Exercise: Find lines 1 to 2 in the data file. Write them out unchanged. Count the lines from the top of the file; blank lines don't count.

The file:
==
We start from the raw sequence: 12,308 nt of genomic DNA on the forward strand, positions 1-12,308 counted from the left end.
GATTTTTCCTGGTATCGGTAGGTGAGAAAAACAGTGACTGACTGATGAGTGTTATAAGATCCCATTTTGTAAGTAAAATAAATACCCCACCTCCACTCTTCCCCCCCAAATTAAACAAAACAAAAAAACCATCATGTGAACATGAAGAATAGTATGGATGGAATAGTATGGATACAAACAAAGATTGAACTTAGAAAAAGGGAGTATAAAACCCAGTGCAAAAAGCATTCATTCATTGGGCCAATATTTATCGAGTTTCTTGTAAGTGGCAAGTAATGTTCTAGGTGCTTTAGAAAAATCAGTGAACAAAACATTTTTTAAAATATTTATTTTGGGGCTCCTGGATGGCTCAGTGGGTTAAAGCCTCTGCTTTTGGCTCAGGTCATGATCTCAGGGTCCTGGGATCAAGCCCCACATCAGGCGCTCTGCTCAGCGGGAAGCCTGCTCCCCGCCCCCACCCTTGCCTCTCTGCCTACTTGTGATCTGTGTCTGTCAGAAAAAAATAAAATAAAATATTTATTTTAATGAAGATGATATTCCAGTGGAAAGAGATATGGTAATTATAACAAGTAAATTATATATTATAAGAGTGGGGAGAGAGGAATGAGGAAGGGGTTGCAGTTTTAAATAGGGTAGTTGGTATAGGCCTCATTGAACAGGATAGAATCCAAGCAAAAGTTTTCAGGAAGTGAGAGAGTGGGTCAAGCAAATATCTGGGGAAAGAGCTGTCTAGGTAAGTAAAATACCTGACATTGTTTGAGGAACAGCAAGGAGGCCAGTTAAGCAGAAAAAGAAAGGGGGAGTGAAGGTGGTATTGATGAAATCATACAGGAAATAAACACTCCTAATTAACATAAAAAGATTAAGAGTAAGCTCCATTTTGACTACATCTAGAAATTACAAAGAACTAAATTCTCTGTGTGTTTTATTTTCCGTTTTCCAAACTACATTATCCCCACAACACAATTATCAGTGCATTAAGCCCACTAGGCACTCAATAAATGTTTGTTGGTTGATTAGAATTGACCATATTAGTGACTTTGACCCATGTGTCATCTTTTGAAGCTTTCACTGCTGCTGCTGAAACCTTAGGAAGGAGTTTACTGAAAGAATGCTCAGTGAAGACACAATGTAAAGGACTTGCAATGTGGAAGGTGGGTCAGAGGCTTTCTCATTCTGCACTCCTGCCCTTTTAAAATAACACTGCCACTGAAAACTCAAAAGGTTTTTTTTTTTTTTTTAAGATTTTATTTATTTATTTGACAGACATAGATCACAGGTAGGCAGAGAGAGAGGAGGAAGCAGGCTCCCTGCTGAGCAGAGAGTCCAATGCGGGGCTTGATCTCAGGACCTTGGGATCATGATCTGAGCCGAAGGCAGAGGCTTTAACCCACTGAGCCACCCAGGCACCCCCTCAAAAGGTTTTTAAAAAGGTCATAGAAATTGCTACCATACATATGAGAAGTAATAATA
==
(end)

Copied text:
We start from the raw sequence: 12,308 nt of genomic DNA on the forward strand, positions 1-12,308 counted from the left end.
GATTTTTCCTGGTATCGGTAGGTGAGAAAAACAGTGACTGACTGATGAGTGTTATAAGATCCCATTTTGTAAGTAAAATAAATACCCCACCTCCACTCTTCCCCCCCAAATTAAACAAAACAAAAAAACCATCATGTGAACATGAAGAATAGTATGGATGGAATAGTATGGATACAAACAAAGATTGAACTTAGAAAAAGGGAGTATAAAACCCAGTGCAAAAAGCATTCATTCATTGGGCCAATATTTATCGAGTTTCTTGTAAGTGGCAAGTAATGTTCTAGGTGCTTTAGAAAAATCAGTGAACAAAACATTTTTTAAAATATTTATTTTGGGGCTCCTGGATGGCTCAGTGGGTTAAAGCCTCTGCTTTTGGCTCAGGTCATGATCTCAGGGTCCTGGGATCAAGCCCCACATCAGGCGCTCTGCTCAGCGGGAAGCCTGCTCCCCGCCCCCACCCTTGCCTCTCTGCCTACTTGTGATCTGTGTCTGTCAGAAAAAAATAAAATAAAATATTTATTTTAATGAAGATGATATTCCAGTGGAAAGAGATATGGTAATTATAACAAGTAAATTATATATTATAAGAGTGGGGAGAGAGGAATGAGGAAGGGGTTGCAGTTTTAAATAGGGTAGTTGGTATAGGCCTCATTGAACAGGATAGAATCCAAGCAAAAGTTTTCAGGAAGTGAGAGAGTGGGTCAAGCAAATATCTGGGGAAAGAGCTGTCTAGGTAAGTAAAATACCTGACATTGTTTGAGGAACAGCAAGGAGGCCAGTTAAGCAGAAAAAGAAAGGGGGAGTGAAGGTGGTATTGATGAAATCATACAGGAAATAAACACTCCTAATTAACATAAAAAGATTAAGAGTAAGCTCCATTTTGACTACATCTAGAAATTACAAAGAACTAAATTCTCTGTGTGTTTTATTTTCCGTTTTCCAAACTACATTATCCCCACAACACAATTATCAGTGCATTAAGCCCACTAGGCACTCAATAAATGTTTGTTGGTTGATTAGAATTGACCATATTAGTGACTTTGACCCATGTGTCATCTTTTGAAGCTTTCACTGCTGCTGCTGAAACCTTAGGAAGGAGTTTACTGAAAGAATGCTCAGTGAAGACACAATGTAAAGGACTTGCAATGTGGAAGGTGGGTCAGAGGCTTTCTCATTCTGCACTCCTGCCCTTTTAAAATAACACTGCCACTGAAAACTCAAAAGGTTTTTTTTTTTTTTTTAAGATTTTATTTATTTATTTGACAGACATAGATCACAGGTAGGCAGAGAGAGAGGAGGAAGCAGGCTCCCTGCTGAGCAGAGAGTCCAATGCGGGGCTTGATCTCAGGACCTTGGGATCATGATCTGAGCCGAAGGCAGAGGCTTTAACCCACTGAGCCACCCAGGCACCCCCTCAAAAGGTTTTTAAAAAGGTCATAGAAATTGCTACCATACATATGAGAAGTAATAATA